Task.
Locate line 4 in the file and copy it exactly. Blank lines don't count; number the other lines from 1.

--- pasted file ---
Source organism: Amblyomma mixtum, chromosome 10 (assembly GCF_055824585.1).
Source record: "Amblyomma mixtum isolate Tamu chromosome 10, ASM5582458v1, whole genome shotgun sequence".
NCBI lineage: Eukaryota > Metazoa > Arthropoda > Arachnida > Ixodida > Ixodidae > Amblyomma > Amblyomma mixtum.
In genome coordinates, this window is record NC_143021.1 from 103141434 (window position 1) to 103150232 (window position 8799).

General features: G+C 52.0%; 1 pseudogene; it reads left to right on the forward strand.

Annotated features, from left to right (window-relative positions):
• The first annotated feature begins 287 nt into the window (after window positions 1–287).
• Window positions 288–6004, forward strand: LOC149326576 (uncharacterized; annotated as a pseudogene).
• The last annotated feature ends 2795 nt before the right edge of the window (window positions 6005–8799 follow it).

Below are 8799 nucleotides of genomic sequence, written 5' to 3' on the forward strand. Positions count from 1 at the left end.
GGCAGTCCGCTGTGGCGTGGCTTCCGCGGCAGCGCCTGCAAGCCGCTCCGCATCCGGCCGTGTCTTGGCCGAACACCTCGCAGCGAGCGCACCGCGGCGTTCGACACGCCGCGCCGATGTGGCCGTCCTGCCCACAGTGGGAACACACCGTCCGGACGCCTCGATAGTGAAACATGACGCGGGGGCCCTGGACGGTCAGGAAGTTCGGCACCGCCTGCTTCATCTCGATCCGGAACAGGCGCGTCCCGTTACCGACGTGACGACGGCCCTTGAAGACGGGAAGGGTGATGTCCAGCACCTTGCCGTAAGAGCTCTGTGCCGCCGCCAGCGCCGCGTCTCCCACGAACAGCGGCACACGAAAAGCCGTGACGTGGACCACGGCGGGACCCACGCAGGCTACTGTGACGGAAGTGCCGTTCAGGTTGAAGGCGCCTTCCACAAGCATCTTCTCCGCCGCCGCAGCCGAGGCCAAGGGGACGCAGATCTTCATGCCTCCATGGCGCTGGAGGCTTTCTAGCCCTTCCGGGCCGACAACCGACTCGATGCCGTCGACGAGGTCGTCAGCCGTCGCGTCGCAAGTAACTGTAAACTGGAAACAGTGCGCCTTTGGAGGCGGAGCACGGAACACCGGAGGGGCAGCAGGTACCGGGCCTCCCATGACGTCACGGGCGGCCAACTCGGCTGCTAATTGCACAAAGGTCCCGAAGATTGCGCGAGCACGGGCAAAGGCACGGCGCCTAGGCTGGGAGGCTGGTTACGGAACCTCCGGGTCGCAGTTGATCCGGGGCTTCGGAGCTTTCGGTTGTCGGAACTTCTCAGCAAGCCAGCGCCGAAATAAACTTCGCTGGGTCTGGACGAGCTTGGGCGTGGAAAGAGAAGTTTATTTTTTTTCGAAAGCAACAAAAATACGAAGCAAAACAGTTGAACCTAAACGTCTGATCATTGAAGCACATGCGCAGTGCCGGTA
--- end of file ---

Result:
In genome coordinates, this window is record NC_143021.1 from 103141434 (window position 1) to 103150232 (window position 8799).